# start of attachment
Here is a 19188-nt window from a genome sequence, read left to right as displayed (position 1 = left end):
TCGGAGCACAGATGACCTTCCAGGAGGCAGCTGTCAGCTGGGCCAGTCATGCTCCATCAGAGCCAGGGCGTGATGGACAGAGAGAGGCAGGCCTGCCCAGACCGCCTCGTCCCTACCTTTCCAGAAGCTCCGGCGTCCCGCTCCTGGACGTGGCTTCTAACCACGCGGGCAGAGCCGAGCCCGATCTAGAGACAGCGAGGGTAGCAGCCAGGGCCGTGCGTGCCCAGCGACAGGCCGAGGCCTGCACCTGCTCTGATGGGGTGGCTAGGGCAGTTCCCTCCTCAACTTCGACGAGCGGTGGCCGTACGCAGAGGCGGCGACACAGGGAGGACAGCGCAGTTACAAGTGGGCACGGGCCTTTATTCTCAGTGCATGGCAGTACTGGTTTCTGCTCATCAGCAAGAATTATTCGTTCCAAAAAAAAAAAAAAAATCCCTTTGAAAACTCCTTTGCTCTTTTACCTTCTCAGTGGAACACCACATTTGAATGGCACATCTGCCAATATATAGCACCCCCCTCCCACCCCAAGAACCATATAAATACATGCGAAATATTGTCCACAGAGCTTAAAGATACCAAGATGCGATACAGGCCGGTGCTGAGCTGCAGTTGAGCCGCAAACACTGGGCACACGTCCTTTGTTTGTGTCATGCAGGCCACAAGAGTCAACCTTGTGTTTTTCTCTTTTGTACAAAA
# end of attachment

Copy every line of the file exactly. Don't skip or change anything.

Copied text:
Here is a 19188-nt window from a genome sequence, read left to right as displayed (position 1 = left end):
TCGGAGCACAGATGACCTTCCAGGAGGCAGCTGTCAGCTGGGCCAGTCATGCTCCATCAGAGCCAGGGCGTGATGGACAGAGAGAGGCAGGCCTGCCCAGACCGCCTCGTCCCTACCTTTCCAGAAGCTCCGGCGTCCCGCTCCTGGACGTGGCTTCTAACCACGCGGGCAGAGCCGAGCCCGATCTAGAGACAGCGAGGGTAGCAGCCAGGGCCGTGCGTGCCCAGCGACAGGCCGAGGCCTGCACCTGCTCTGATGGGGTGGCTAGGGCAGTTCCCTCCTCAACTTCGACGAGCGGTGGCCGTACGCAGAGGCGGCGACACAGGGAGGACAGCGCAGTTACAAGTGGGCACGGGCCTTTATTCTCAGTGCATGGCAGTACTGGTTTCTGCTCATCAGCAAGAATTATTCGTTCCAAAAAAAAAAAAAAAATCCCTTTGAAAACTCCTTTGCTCTTTTACCTTCTCAGTGGAACACCACATTTGAATGGCACATCTGCCAATATATAGCACCCCCCTCCCACCCCAAGAACCATATAAATACATGCGAAATATTGTCCACAGAGCTTAAAGATACCAAGATGCGATACAGGCCGGTGCTGAGCTGCAGTTGAGCCGCAAACACTGGGCACACGTCCTTTGTTTGTGTCATGCAGGCCACAAGAGTCAACCTTGTGTTTTTCTCTTTTGTACAAAA